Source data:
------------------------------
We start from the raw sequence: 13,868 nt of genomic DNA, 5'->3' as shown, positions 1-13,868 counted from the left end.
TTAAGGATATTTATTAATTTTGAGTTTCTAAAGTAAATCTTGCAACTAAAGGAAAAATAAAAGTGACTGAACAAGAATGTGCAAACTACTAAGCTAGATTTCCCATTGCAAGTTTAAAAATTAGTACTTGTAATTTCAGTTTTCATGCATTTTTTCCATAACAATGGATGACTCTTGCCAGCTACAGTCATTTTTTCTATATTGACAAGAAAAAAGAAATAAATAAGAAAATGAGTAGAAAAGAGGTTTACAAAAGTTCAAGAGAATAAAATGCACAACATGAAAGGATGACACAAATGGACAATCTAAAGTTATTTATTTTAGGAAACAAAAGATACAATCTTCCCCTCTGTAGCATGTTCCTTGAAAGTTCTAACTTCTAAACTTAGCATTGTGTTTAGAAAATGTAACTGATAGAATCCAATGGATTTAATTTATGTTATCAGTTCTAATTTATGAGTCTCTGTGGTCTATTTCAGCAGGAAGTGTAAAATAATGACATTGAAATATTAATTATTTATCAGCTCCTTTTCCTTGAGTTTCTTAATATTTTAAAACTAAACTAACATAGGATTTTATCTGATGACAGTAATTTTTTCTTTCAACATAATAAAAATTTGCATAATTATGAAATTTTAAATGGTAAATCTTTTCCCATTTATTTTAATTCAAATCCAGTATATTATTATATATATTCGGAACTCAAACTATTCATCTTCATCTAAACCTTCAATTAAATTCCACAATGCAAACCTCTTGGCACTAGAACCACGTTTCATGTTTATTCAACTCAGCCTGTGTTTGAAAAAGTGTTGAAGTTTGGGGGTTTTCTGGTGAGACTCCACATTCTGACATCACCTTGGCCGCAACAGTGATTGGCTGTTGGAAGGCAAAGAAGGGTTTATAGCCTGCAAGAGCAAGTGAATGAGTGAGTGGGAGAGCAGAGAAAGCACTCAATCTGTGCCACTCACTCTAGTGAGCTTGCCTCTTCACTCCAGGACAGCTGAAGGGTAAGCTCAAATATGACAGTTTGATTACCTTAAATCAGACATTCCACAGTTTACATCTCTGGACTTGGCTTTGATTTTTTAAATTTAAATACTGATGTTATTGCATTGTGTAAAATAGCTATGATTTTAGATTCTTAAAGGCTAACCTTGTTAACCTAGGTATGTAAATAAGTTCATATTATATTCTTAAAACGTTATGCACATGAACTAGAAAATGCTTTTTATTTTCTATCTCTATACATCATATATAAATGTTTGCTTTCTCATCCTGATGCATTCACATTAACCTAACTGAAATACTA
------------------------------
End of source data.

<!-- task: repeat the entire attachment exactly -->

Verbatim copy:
We start from the raw sequence: 13,868 nt of genomic DNA, 5'->3' as shown, positions 1-13,868 counted from the left end.
TTAAGGATATTTATTAATTTTGAGTTTCTAAAGTAAATCTTGCAACTAAAGGAAAAATAAAAGTGACTGAACAAGAATGTGCAAACTACTAAGCTAGATTTCCCATTGCAAGTTTAAAAATTAGTACTTGTAATTTCAGTTTTCATGCATTTTTTCCATAACAATGGATGACTCTTGCCAGCTACAGTCATTTTTTCTATATTGACAAGAAAAAAGAAATAAATAAGAAAATGAGTAGAAAAGAGGTTTACAAAAGTTCAAGAGAATAAAATGCACAACATGAAAGGATGACACAAATGGACAATCTAAAGTTATTTATTTTAGGAAACAAAAGATACAATCTTCCCCTCTGTAGCATGTTCCTTGAAAGTTCTAACTTCTAAACTTAGCATTGTGTTTAGAAAATGTAACTGATAGAATCCAATGGATTTAATTTATGTTATCAGTTCTAATTTATGAGTCTCTGTGGTCTATTTCAGCAGGAAGTGTAAAATAATGACATTGAAATATTAATTATTTATCAGCTCCTTTTCCTTGAGTTTCTTAATATTTTAAAACTAAACTAACATAGGATTTTATCTGATGACAGTAATTTTTTCTTTCAACATAATAAAAATTTGCATAATTATGAAATTTTAAATGGTAAATCTTTTCCCATTTATTTTAATTCAAATCCAGTATATTATTATATATATTCGGAACTCAAACTATTCATCTTCATCTAAACCTTCAATTAAATTCCACAATGCAAACCTCTTGGCACTAGAACCACGTTTCATGTTTATTCAACTCAGCCTGTGTTTGAAAAAGTGTTGAAGTTTGGGGGTTTTCTGGTGAGACTCCACATTCTGACATCACCTTGGCCGCAACAGTGATTGGCTGTTGGAAGGCAAAGAAGGGTTTATAGCCTGCAAGAGCAAGTGAATGAGTGAGTGGGAGAGCAGAGAAAGCACTCAATCTGTGCCACTCACTCTAGTGAGCTTGCCTCTTCACTCCAGGACAGCTGAAGGGTAAGCTCAAATATGACAGTTTGATTACCTTAAATCAGACATTCCACAGTTTACATCTCTGGACTTGGCTTTGATTTTTTAAATTTAAATACTGATGTTATTGCATTGTGTAAAATAGCTATGATTTTAGATTCTTAAAGGCTAACCTTGTTAACCTAGGTATGTAAATAAGTTCATATTATATTCTTAAAACGTTATGCACATGAACTAGAAAATGCTTTTTATTTTCTATCTCTATACATCATATATAAATGTTTGCTTTCTCATCCTGATGCATTCACATTAACCTAACTGAAATACTA